OK, that's unfair. The CPU cores don't suck. They're just not clocked any higher. There are no more of them than before. And on a core-for-core and clock-for-clock basis, they're only a tiny bit faster.
There are new models to mirror most of the previous Ivy Bridgers. So the new Intel Core i7-4770K replaces the Core i7-3770K. And the i5-4670K replaces our old favourite the i5-3570K. Just as before, the K means unlocked, the i5 doesn't have Hyper-threading, the clockspeeds don't change. You don't even get any extra cache.
I've done my benchmarking bit and the results are of virtually no interest. Haswell is a little bit faster. But it's not even close to being enough that you can actually feel the difference.
Overclocking, sockets 'n stuff
Then there's overclocking. The chips I've tested so far (three of them) have been pretty much identical to their Ivy Bridge progenitors. But rumour has it that actual retail chips are much more variable than before. The engineering samples I've been playing with may not be entirely representative.
As for the new baseclock strap overclocking option, I could see how it would be worthwhile if it was widely available. But it's reserved for K series chips which already have unlocked multipliers. So, I'm really struggling to care.
Next up, sockets. Yup, there's yet another new one, namely LGA1150. That breaks backwards compatibility. Again. In recent years, we've had LGA1156, LGA1155 and now LGA1150. Honestly, I haven't asked Intel why we have to have a new socket. I can't bear the answers they'll roll out, I've heard it all before. I'm unapologetic in that regard. I know they've moved more of the video interface kit onto the CPU proper. But I simply don't believe it has to be this way.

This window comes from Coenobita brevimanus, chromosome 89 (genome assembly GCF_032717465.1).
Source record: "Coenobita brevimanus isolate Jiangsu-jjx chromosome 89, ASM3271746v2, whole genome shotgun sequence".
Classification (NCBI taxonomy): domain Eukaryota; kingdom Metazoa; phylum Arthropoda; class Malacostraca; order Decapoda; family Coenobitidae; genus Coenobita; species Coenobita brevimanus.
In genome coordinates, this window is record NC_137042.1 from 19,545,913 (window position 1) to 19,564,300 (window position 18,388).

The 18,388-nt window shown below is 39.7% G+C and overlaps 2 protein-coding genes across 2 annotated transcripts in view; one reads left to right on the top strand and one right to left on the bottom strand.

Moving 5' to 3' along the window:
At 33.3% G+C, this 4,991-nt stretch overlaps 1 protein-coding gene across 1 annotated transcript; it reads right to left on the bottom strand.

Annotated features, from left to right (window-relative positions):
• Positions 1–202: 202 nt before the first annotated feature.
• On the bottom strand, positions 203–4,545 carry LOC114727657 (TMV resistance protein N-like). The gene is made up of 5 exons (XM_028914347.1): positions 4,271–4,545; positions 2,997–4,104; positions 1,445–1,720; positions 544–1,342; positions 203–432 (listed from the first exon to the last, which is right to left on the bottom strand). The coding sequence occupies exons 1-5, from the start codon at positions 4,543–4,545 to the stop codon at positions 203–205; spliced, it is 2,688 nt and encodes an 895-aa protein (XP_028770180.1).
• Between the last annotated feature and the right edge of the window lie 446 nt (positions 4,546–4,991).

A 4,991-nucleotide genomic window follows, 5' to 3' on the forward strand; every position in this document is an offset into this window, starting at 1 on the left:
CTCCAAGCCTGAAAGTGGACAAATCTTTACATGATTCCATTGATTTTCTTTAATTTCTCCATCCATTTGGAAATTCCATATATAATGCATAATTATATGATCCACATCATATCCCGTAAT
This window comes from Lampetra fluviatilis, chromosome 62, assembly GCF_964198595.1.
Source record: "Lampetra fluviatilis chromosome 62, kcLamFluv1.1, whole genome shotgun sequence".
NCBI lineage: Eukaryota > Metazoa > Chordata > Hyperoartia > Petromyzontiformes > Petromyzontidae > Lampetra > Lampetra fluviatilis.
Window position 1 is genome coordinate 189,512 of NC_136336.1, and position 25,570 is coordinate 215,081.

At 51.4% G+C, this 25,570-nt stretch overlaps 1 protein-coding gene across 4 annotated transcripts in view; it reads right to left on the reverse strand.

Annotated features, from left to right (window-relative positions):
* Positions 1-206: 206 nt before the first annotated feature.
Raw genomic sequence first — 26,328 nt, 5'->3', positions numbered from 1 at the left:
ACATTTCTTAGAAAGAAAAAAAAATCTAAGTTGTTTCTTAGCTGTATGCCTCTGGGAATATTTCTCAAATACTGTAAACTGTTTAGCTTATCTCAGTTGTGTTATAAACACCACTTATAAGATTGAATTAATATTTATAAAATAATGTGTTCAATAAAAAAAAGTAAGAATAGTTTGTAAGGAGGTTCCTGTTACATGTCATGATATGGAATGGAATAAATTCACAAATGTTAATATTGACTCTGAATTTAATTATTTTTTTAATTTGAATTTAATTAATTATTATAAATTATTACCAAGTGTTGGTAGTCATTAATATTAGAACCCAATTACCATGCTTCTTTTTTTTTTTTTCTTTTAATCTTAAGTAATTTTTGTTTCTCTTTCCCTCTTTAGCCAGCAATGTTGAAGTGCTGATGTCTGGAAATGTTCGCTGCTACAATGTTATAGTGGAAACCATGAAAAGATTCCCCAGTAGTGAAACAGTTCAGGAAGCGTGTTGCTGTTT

Put simply, why can't Intel show just a little solidarity for its faithful desktop customers? More cores or clocks. Baseclock strap overclocking for all. Just something!
It's just not interesting
Thus the only thing I can think of that might make 'orrible Hassie a little bit interesting is that a BGA quad-core model with Iris Pro exists and in something like the teensy Intel NUC it might make for an interesting Steam Box sort of system. But that's assuming games will actually fire up correctly on the thing. Which is to assume a lot. And the chip alone will cost a fortune. Forget I even mentioned it.
And that's all I've really got to say. Haswell isn't interesting on the desktop because Intel isn't interested in desktops and it's willing to exploit its current advantage over AMD to the cost of customers. You and I, in other words. Saying that kind of thing won't endear me to Intel. And these new chips remain the best gaming CPUs by far, I certainly can't deny that. The Core i5-4670K enters the world as the new RPS gaming CPU of choice.
But the fact is, Intel could very, very easily be doing so much more on the desktop. There's no point in pretending that isn't true.
The only hope is that AMD's upcoming Steamroller CPUs (due early next year, allegedly) are good enough to wake Intel from its slumber.